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Services marketing is often viewed in terms of outcomes, but services marketing is also an ongoing analytic process. In this course, you will learn how to properly analyze frameworks, tools, channels, data sets, customer behavioral data, decision-making factors, and strategies that support broader marketing decisions.

Authored by Robert Kwortnik from Cornell University’s School of Hotel Administration, this course will teach you how to review the way marketing works in your organization and how to create and apply a services marketing process.

Revenue management is key to any business that has relatively fixed capacity, perishable inventory, and time-variable demand. This course introduces you to the basics of revenue management in the hotel industry: how to apply pricing and length-of-stay tools and how to measure your revenue management performance. It is designed to inspire you to shift your thinking about revenue management from a focus on occupancy and average room rate to a focus on revenue per available room (RevPAR).

This course teaches you how to accurately forecast guest arrivals at your hotel, examine pricing models in accordance with revenue management principles, and to manage overbooking. All of the techniques and practices discussed in this course are applicable to a variety of service management roles.

By completing this course you will have compiled detailed notes and recommendations for implementing revenue management at the organization where you work.

 

Restaurant management is among the most challenging of professions. Customer retention, shifting demographics and economies, high workforce turnover, sweeping trends, passing fads, and wildly variable business costs are just a few of the challenges foodservice managers face every day.

This course prepares foodservice managers for success by teaching the fundamentals and practical skills involved in planning, opening, and managing an operation. You'll find out exactly what makes an operation successful and develop a holistic approach to restaurant management while learning about food systems, labor management, equipment and technology, revenue management and market position.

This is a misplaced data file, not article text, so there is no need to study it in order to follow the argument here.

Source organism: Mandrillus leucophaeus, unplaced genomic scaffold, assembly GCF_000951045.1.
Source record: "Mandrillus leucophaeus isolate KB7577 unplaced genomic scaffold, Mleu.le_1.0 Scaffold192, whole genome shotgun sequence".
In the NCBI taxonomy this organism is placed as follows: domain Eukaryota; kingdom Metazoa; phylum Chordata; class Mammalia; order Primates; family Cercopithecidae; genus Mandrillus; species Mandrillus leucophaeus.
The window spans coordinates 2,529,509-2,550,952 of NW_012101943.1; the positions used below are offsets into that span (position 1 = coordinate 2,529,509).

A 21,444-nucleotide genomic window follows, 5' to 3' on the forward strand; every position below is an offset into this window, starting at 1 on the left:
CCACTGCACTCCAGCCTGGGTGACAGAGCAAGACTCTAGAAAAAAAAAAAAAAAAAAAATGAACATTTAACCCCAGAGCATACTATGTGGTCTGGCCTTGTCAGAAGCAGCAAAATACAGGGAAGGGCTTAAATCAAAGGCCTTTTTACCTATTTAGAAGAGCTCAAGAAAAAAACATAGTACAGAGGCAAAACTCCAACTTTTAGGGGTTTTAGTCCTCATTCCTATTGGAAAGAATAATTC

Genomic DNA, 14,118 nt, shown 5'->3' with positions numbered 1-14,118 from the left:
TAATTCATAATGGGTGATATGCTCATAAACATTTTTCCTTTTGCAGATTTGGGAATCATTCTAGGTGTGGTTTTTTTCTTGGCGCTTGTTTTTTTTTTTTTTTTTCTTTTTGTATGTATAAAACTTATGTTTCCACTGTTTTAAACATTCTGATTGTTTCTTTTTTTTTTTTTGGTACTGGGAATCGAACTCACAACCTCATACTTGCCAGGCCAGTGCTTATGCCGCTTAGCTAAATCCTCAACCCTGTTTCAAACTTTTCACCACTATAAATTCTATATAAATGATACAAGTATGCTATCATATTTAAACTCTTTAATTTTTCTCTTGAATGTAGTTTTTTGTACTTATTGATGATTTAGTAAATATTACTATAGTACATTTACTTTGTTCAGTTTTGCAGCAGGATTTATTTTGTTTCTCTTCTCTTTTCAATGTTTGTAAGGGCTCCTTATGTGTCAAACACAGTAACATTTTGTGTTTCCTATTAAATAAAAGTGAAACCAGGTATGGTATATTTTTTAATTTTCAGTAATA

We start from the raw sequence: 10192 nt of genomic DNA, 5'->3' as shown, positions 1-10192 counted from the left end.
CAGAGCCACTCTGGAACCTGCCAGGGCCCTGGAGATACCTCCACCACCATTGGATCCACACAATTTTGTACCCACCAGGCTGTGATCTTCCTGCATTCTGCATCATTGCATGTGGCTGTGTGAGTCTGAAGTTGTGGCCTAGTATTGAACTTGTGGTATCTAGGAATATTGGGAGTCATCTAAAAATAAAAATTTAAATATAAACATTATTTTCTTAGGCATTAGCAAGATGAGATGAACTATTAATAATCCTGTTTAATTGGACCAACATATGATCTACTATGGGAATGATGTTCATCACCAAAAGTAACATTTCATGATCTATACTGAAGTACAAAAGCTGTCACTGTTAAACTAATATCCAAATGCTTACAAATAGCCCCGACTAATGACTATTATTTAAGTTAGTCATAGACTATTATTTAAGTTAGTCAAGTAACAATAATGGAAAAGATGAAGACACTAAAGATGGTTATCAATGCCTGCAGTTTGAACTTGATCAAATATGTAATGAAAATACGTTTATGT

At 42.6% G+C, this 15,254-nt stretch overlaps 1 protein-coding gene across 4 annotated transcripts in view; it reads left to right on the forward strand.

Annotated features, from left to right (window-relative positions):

Every property’s finance function keeps detailed records of the daily transactions involved in the running the organization. Periodically, they create reports that allow management, stakeholders and regulating authorities to have insight into the financial health of the organization. As a manager, you need to understand both the metrics that are reported in income statement, balance sheets, and cash flow statements, and how they relate to each other. You also need to understand how comparing numbers across your company, the industry, and from year to year, can help you assess the overall financial performance of the firm.

The in-depth review of sample case studies in this course will provide you with the tools you need to examine your own property’s reports. As you make budgeting and investment decisions, your knowledge of how vital financial markers indicate relative health in the organization will help drive initiatives to meet your company’s financial goals.

In this course, you will create a strategy to turn a work group into a high-functioning team by evaluating challenges and applying techniques to generate positive team outcomes. Based on the research and expertise of Professor Kate Walsh, PhD, of Cornell University’s School of Hotel Administration, you will learn how to enable a team to take ownership of its own success and shift leadership roles as the team assumes greater responsibility. 

Using tools provided in this course, you will explore best practices in leading teams, assess case studies, and examine functional conflict. With the completion of an action plan at the end of the course, you will be ready to apply what you learn to your own organization.